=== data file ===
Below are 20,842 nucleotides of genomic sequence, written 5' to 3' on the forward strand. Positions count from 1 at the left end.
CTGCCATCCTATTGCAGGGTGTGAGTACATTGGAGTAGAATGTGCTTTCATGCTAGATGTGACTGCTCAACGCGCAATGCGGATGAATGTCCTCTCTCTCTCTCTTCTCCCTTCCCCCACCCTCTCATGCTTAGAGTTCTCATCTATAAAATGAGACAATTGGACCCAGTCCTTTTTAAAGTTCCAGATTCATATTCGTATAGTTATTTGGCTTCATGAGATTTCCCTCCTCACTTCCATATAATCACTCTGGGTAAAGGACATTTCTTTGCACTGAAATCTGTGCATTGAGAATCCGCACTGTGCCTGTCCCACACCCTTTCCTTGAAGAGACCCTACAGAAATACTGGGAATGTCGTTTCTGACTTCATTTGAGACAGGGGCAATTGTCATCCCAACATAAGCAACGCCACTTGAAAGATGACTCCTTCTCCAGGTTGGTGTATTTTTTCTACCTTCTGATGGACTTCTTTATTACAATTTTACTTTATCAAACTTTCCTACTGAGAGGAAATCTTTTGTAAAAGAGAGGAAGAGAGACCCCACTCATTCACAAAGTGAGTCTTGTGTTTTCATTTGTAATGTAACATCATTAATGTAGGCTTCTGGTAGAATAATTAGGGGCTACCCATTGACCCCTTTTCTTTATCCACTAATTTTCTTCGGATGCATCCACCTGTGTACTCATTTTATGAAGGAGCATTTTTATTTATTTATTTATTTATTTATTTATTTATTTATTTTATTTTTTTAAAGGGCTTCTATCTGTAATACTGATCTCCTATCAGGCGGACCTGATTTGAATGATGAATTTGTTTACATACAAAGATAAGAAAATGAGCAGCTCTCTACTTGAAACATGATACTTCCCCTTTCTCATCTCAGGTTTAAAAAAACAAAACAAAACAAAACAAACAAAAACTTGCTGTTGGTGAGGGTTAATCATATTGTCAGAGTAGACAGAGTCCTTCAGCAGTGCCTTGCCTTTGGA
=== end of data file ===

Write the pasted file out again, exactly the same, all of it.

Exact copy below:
Below are 20,842 nucleotides of genomic sequence, written 5' to 3' on the forward strand. Positions count from 1 at the left end.
CTGCCATCCTATTGCAGGGTGTGAGTACATTGGAGTAGAATGTGCTTTCATGCTAGATGTGACTGCTCAACGCGCAATGCGGATGAATGTCCTCTCTCTCTCTCTTCTCCCTTCCCCCACCCTCTCATGCTTAGAGTTCTCATCTATAAAATGAGACAATTGGACCCAGTCCTTTTTAAAGTTCCAGATTCATATTCGTATAGTTATTTGGCTTCATGAGATTTCCCTCCTCACTTCCATATAATCACTCTGGGTAAAGGACATTTCTTTGCACTGAAATCTGTGCATTGAGAATCCGCACTGTGCCTGTCCCACACCCTTTCCTTGAAGAGACCCTACAGAAATACTGGGAATGTCGTTTCTGACTTCATTTGAGACAGGGGCAATTGTCATCCCAACATAAGCAACGCCACTTGAAAGATGACTCCTTCTCCAGGTTGGTGTATTTTTTCTACCTTCTGATGGACTTCTTTATTACAATTTTACTTTATCAAACTTTCCTACTGAGAGGAAATCTTTTGTAAAAGAGAGGAAGAGAGACCCCACTCATTCACAAAGTGAGTCTTGTGTTTTCATTTGTAATGTAACATCATTAATGTAGGCTTCTGGTAGAATAATTAGGGGCTACCCATTGACCCCTTTTCTTTATCCACTAATTTTCTTCGGATGCATCCACCTGTGTACTCATTTTATGAAGGAGCATTTTTATTTATTTATTTATTTATTTATTTATTTATTTATTTTATTTTTTTAAAGGGCTTCTATCTGTAATACTGATCTCCTATCAGGCGGACCTGATTTGAATGATGAATTTGTTTACATACAAAGATAAGAAAATGAGCAGCTCTCTACTTGAAACATGATACTTCCCCTTTCTCATCTCAGGTTTAAAAAAACAAAACAAAACAAAACAAACAAAAACTTGCTGTTGGTGAGGGTTAATCATATTGTCAGAGTAGACAGAGTCCTTCAGCAGTGCCTTGCCTTTGGA